Great British cheese

  • Food
  • 05.08.20
Words Rob Chilton 05/08/20

Can you imagine a sandwich containing only Branston Pickle? Or how about a ploughman’s lunch devoid of a chunk of cheddar? It doesn’t bear thinking about. Cheese is as important to British people as talking about the weather, holding doors open for strangers and saying thank you to the bus driver.

This earthy, nutty and buttery dairy product made from milk, salt, good bacteria and rennet is enjoyed by an incredible 91% of the UK’s population who have a choice of more than 750 different varieties.

From powerful Cornish cheddar and Double Gloucester in the southwest, up to the crumbly Caerphilly variety in south Wales and then further north to the similarly crumbly Cheshire cheese, each region of Great Britain has a cheese they are proud of.

Here, we take a road trip around the UK to discover the cheeses produced in each region. First stop: the East Midlands and the home of Red Leicester.

[ Distinctive colour and taste ]

Red Leicester

Mild, nutty and colourful, Red Leicester has been intentionally created to stand out on the cheese counter. To differentiate its firm texture and warm, caramel flavour from the rest of its cheddar siblings, Leicester’s fromagers add annatto food colouring to the cow’s milk at the beginning of the cheesemaking process. This gives Red Leicester its distinctive deep orange colour.

[ Produced since the 12th centuary ]

Yorkshire Wensleydale

Although steeped in medieval history and natural beauty, the North Yorkshire valley of Wensleydale is best known for its cheese, and so it should be, as the mild, crumbly and moist cheese has been produced in the dale since the 12th century. That’s a lot of time to perfect its buttery flavour and fresh smoky aroma. Due to its popularity, creameries across the UK can produce their own Wensleydale, but only cheese made on the banks of the River Ure can officially be called Yorkshire Wensleydale.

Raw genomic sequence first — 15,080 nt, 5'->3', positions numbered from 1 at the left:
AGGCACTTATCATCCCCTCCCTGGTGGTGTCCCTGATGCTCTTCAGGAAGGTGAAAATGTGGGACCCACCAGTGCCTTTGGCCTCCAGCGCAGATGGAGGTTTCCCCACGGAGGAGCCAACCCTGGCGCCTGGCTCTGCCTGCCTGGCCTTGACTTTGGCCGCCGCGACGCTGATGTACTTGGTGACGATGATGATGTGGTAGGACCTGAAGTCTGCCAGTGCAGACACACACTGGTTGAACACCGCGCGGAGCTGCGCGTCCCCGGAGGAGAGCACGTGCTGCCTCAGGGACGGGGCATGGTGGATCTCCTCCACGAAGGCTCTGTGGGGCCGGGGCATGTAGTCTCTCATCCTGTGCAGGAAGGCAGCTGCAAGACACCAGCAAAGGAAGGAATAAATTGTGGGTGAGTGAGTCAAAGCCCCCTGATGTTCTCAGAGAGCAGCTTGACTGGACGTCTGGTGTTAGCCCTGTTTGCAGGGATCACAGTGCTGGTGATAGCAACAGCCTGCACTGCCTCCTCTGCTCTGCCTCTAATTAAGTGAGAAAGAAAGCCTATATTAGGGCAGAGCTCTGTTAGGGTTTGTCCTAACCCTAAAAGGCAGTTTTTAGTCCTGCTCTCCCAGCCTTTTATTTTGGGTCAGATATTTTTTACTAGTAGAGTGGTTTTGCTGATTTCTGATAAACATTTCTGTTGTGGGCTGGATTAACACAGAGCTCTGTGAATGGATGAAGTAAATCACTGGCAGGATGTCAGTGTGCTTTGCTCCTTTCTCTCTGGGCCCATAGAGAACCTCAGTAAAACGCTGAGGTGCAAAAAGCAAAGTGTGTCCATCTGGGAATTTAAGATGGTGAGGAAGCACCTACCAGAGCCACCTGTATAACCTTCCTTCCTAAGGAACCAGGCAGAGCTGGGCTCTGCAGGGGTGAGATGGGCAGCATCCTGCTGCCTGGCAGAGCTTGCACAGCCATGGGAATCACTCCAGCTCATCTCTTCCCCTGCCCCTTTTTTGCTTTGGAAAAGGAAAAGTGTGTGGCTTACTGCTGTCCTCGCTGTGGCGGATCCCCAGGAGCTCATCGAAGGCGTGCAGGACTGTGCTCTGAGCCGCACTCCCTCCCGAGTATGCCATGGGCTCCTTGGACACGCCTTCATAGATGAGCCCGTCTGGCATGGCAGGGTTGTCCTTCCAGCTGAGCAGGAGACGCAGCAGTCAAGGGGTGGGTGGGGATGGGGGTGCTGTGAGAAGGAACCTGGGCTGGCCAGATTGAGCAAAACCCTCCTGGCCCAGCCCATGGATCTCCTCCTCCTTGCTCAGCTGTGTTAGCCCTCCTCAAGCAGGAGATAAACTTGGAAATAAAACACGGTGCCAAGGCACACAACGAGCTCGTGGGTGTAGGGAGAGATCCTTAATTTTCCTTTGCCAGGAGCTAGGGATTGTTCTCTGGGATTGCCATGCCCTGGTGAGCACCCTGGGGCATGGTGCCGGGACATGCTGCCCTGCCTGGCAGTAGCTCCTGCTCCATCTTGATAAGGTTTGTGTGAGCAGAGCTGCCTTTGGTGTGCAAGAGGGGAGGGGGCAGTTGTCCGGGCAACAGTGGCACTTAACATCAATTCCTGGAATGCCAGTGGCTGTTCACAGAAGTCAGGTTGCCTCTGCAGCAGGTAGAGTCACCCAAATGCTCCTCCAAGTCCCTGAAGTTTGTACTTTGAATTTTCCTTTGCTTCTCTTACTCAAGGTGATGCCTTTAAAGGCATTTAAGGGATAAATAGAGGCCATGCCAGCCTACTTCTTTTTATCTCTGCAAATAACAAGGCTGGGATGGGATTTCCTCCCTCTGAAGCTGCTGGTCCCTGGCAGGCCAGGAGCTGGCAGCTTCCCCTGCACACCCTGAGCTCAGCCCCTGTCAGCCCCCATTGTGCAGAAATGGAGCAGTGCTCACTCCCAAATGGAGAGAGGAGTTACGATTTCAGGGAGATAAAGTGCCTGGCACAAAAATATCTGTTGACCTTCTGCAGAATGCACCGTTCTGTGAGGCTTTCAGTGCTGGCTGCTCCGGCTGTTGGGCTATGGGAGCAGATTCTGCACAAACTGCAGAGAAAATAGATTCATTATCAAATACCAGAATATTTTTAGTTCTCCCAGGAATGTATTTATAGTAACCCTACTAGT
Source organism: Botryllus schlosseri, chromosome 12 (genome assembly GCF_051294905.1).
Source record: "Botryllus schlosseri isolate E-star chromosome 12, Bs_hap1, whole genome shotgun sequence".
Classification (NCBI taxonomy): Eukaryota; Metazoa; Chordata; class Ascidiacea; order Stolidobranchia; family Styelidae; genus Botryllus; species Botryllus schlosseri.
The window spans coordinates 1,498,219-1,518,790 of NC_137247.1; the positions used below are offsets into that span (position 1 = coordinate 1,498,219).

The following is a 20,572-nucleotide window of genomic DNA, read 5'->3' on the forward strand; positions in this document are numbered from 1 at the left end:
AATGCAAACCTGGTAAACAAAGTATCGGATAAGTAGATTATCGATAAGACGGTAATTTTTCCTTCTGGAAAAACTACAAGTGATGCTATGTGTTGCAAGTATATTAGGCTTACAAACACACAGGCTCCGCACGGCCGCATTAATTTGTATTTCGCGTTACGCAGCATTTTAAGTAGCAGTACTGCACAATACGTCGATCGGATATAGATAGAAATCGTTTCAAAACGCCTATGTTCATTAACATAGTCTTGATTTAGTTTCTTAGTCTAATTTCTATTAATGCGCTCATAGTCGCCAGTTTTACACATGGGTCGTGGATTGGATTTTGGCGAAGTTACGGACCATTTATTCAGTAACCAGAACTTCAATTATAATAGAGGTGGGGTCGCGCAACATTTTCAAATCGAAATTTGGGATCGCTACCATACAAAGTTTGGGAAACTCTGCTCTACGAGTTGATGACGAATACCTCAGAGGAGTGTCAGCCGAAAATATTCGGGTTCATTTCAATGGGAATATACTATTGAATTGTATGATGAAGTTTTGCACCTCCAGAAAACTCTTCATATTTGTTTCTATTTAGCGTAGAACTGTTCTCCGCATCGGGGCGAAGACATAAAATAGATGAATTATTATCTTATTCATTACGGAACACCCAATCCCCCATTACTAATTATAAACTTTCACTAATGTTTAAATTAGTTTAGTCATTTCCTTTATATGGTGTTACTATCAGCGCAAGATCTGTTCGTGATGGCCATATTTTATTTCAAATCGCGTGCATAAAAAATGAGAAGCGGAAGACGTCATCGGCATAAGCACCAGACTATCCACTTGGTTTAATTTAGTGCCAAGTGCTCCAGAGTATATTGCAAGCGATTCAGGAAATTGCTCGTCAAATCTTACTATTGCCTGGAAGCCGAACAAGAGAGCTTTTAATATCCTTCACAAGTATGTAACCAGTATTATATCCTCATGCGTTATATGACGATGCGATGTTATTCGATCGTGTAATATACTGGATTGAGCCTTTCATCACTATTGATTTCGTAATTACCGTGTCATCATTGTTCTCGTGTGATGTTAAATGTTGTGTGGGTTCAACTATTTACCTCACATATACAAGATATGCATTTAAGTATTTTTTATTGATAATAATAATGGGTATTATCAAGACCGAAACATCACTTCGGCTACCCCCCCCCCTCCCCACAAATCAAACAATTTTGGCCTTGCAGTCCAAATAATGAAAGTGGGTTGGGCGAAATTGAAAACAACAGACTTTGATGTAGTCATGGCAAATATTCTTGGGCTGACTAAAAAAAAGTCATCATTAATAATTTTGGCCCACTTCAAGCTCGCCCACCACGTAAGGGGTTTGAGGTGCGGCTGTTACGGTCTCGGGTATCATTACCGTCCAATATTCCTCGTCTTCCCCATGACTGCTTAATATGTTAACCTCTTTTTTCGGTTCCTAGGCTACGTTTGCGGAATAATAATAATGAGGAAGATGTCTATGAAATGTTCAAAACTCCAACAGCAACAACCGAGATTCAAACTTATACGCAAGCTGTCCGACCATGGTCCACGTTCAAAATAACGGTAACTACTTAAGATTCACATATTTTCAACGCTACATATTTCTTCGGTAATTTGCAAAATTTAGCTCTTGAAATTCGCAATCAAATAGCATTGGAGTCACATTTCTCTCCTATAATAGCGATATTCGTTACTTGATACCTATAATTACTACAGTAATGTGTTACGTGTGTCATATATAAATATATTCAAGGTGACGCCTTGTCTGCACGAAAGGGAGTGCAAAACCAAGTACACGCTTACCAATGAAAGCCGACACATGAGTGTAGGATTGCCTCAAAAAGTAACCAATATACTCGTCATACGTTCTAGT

[ Sweet, nutty flavour ]

Lincolnshire Poacher

Inspired by his time at agricultural college, Lincolnshire dairy farmer Simon Jones decided to utilise some of the spring milk from his 230 Friesian cows to produce a specialist cheese on a small scale. This was back in 1992 and since then, Jones’ Lincolnshire Poacher unpasteurised cheese has become so popular that virtually all of the milk produced on the farm goes towards its production. Surrounded by a natural rind similar in appearance to granite, it has a sweet, nutty flavour and a fresh aroma – definitely worth the 18-24 month wait while it matures.

[ Semi-soft classic cheese ]


There’s blue cheese and then there’s Stilton. Licensed only to be produced in Nottinghamshire, Derbyshire and Leicestershire, this semi-soft classic has a bold, salty flavour with a pungent aftertaste that, in some cases, can make the eyes water. Introducing mould spores during the early stages of production forms the characteristic marble-like veins and it’s this completely harmless strain of penicillium roqueforti that brings out the cheese’s creaminess as it ages.

[ Britain's most popular cheese ]


Cheddar originated in the town of the same name in Somerset in south west England in the 12th century where numerous caves provided the perfect humidity and temperature for maturing cheese. However, it wasn’t until 1856 when local dairyman Joseph Harding invented a process that drained curds of as much of their moisture as possible, that the sharp, semi-hard cheese we know and love first came to market. Since then, the popularity of cheddar has seen it become Britain’s most popular cheese, mainly due to its many family-friendly variations. Cheddar can alter significantly in taste, with strength ranging from mild to extra mature ­– as demonstrated superbly in Waitrose Cornish quartz cheddar – and even vintage cheddar for true connoisseurs.

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